Employee Benefit and Retirement Plans: Everything You Need to Know
By Scott Kogler, CPA/PFS and Nicholas Piehler, CPA
In today’s competitive market for talent, your employee benefits plan can play a significant role in attracting and retaining employees. It’s important to understand the options available to your business – and how each one affects your financials – in order to make a sound choice.
One critical benefit is an employee retirement plan. Here’s a rundown of retirement plan options, and a few pros and cons for each.
SIMPLE 401(k) and SIMPLE IRA Plans
For a small business, these types of plans are a good first step to offering employee retirement plan benefits. These plans involve contributions by both the employer and the employee; the employee’s contributions are made pre-tax, deducted from each paycheck. Funds are invested, and the employee pays no tax until they withdraw money at retirement.
Pros: A SIMPLE 401(k) or SIMPLE IRA is the least expensive employee retirement plan type to administer, and the requirements for testing and reporting are minimal. They are a popular choice among businesses with fewer than 25 employees.
Cons: These plans require a minimum level of employer contribution and set lower limits for employee contributions than a traditional 401(k). If your business employs more than 100 people, these plans are not an option.
Traditional 401(k) or 403(b) Plans
While similar to SIMPLE 401(k) or SIMPLE IRA plans, these plans offer much greater flexibility to both the employer and employee. Funded by contributions from both the employer and employee, they are often the retirement plan of choice for businesses with 50 or more employees.
403(b) plans are an option only for tax-exempt organizations such as public schools, churches or other nonprofits.
Pros: Employees can contribute at a higher level, and the employer has many options in contribution types, including profit-sharing. Distribution and vesting requirements are flexible.
Cons: These plans are subject to annual discrimination testing, and costs for both setup and administration are higher than they would be for the SIMPLE plans.
Employee Stock Ownership Plans (ESOPs)
An ESOP is an employee retirement plan that offers employees an opportunity to benefit directly from increases in the value of the company’s stock. As plan participants, employees share ownership in the company and receive certain tax benefits accordingly. Companies offer ESOPs as one way to more strongly align the interests of their employees with those of other shareholders.
Pros: An ESOP can create a meaningful and direct incentive for employees to work toward the long-term success of the company, with rules designed to ensure such a plan benefits the employee fairly and broadly. ESOPs are often set up to provide a market for the shares of departing owners of successful, closely held companies. A company with an ESOP may also choose to take advantage of incentives to borrow money to acquire new assets using pre-tax dollars.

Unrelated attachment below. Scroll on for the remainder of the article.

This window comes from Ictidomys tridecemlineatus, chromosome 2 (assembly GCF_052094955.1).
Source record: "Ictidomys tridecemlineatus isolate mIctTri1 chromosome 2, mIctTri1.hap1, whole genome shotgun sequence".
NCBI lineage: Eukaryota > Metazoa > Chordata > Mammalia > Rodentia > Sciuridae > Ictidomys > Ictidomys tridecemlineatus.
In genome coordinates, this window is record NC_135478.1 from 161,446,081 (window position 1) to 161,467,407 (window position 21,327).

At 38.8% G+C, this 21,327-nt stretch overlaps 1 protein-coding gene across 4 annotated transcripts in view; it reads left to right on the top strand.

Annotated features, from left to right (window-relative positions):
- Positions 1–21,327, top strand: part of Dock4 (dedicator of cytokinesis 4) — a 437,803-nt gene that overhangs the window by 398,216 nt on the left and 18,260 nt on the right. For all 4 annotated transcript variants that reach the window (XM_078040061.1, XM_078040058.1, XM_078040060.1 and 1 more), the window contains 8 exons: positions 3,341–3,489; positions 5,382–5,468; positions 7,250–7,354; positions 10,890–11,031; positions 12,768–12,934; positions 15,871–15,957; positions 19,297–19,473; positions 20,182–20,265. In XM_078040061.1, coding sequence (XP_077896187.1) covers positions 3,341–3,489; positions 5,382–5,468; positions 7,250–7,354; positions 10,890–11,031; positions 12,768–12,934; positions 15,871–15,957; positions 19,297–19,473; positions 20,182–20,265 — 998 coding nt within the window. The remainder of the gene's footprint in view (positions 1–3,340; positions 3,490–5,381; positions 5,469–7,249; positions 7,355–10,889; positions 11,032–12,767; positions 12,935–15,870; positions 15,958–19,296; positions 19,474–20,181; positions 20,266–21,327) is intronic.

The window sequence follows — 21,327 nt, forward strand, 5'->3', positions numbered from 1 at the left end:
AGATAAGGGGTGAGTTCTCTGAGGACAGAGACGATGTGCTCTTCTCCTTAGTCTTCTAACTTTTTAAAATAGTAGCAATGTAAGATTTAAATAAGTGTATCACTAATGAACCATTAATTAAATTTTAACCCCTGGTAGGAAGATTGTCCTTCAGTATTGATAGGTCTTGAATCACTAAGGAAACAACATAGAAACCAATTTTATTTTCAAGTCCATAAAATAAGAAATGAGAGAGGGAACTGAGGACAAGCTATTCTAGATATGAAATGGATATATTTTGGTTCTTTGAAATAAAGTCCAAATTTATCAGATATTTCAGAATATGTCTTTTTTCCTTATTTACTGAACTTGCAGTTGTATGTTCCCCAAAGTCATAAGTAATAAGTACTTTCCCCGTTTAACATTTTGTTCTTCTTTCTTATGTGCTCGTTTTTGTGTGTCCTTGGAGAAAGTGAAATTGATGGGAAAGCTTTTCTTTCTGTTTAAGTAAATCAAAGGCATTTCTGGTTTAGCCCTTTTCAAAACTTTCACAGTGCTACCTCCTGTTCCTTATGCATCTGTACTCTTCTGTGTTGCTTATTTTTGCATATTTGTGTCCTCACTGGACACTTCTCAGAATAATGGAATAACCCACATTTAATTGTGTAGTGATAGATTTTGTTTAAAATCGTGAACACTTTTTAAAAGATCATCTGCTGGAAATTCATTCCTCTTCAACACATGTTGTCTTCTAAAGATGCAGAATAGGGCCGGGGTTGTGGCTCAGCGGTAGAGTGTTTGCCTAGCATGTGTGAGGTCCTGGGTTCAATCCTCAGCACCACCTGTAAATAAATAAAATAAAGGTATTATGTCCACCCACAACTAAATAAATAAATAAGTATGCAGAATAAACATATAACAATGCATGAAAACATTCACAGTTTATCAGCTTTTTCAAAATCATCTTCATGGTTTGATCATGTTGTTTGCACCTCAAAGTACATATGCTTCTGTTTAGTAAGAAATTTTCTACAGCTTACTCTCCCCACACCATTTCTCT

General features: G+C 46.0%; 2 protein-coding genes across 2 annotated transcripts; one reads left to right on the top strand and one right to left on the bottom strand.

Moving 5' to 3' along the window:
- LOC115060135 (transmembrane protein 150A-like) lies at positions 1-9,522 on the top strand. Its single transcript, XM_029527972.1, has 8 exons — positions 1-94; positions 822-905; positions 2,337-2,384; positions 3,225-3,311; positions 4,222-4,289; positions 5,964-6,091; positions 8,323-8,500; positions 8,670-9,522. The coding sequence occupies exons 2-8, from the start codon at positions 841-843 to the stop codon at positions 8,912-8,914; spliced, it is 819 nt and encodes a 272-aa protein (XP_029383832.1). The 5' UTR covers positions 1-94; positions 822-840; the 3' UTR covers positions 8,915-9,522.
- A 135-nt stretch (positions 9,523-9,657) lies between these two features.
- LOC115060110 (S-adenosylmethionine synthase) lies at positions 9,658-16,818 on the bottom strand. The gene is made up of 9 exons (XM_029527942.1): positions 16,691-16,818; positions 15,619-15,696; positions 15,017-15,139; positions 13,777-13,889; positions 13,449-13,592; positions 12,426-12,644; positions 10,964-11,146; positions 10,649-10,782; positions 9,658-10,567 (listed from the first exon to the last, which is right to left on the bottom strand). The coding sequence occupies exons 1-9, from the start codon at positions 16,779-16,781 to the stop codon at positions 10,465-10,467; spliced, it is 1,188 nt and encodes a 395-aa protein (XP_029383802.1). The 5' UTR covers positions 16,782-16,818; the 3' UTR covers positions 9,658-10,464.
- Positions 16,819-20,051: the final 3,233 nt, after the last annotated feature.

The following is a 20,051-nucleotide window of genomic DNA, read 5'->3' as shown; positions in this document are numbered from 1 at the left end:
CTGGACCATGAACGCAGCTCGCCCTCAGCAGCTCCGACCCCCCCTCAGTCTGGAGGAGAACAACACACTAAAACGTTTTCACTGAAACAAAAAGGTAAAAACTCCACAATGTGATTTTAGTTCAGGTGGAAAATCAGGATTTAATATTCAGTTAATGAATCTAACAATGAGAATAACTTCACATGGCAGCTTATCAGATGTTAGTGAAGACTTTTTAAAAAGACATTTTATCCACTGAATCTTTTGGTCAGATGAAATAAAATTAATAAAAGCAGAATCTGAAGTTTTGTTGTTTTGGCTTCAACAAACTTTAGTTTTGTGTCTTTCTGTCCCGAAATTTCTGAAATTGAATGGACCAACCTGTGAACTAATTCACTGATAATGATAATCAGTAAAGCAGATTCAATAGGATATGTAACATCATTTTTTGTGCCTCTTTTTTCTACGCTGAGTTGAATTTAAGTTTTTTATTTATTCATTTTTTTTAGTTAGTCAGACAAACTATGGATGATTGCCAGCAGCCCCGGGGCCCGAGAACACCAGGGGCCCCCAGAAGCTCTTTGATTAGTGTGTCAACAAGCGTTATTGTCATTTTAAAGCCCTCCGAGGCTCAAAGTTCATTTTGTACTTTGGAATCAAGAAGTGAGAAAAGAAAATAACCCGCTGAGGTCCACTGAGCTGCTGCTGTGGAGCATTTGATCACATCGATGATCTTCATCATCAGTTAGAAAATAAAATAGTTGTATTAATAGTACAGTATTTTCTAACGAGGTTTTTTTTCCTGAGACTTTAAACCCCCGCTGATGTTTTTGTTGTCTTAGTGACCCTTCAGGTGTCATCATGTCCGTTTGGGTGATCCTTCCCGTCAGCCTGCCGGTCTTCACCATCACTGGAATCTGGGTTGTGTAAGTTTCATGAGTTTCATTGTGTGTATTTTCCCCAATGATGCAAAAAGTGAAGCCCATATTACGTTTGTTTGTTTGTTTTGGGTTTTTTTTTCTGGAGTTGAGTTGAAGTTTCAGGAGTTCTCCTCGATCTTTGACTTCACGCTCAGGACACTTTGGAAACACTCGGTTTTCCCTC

Cons: Setup costs can be substantial, and private companies must repurchase shares of departing employees, which can become a major expense. If your business is a partnership or professional corporation, the law does not allow you to offer an ESOP.
Defined Benefit Pension Plans
Unlike a 401(k) plan, a defined benefit pension plan is funded completely by the employer, with no employee deferrals allowed. A company with this type of employee retirement plan often also offers a 401(k) plan. While large businesses historically provided employee benefit plans that included a defined benefit pension, these plans have fallen out of favor due to their high cost.
Pros: Employees appreciate the retirement income security provided by a defined benefit pension plan. As an employer, you can defer income well in excess of 401(k) plan limits, which can be advantageous for certain businesses.
Cons: Such plans require significantly higher levels of funding, and they are more costly and complex to administer.
Choose Your Employee Benefits Plan Strategically
In addition to selecting an employee retirement plan, you will also need to consider additional benefits that could include health insurance, dental and vision coverage, fringe benefits, relocation assistance and tuition assistance. Although all are optional for small business owners, your company’s commitment to offer a strong benefit package can help attract and retain the right employees.
Davie Kaplan can help – whether it’s weighing your options for employee benefit and retirement plans or selecting the right mix for your overall business. Our expert team of CPAs and financial advisors has been serving businesses in the Rochester, NY area since 1934. We offer deep, industry-specific experience and a local touch, and we’re equipped to help clients of all sizes.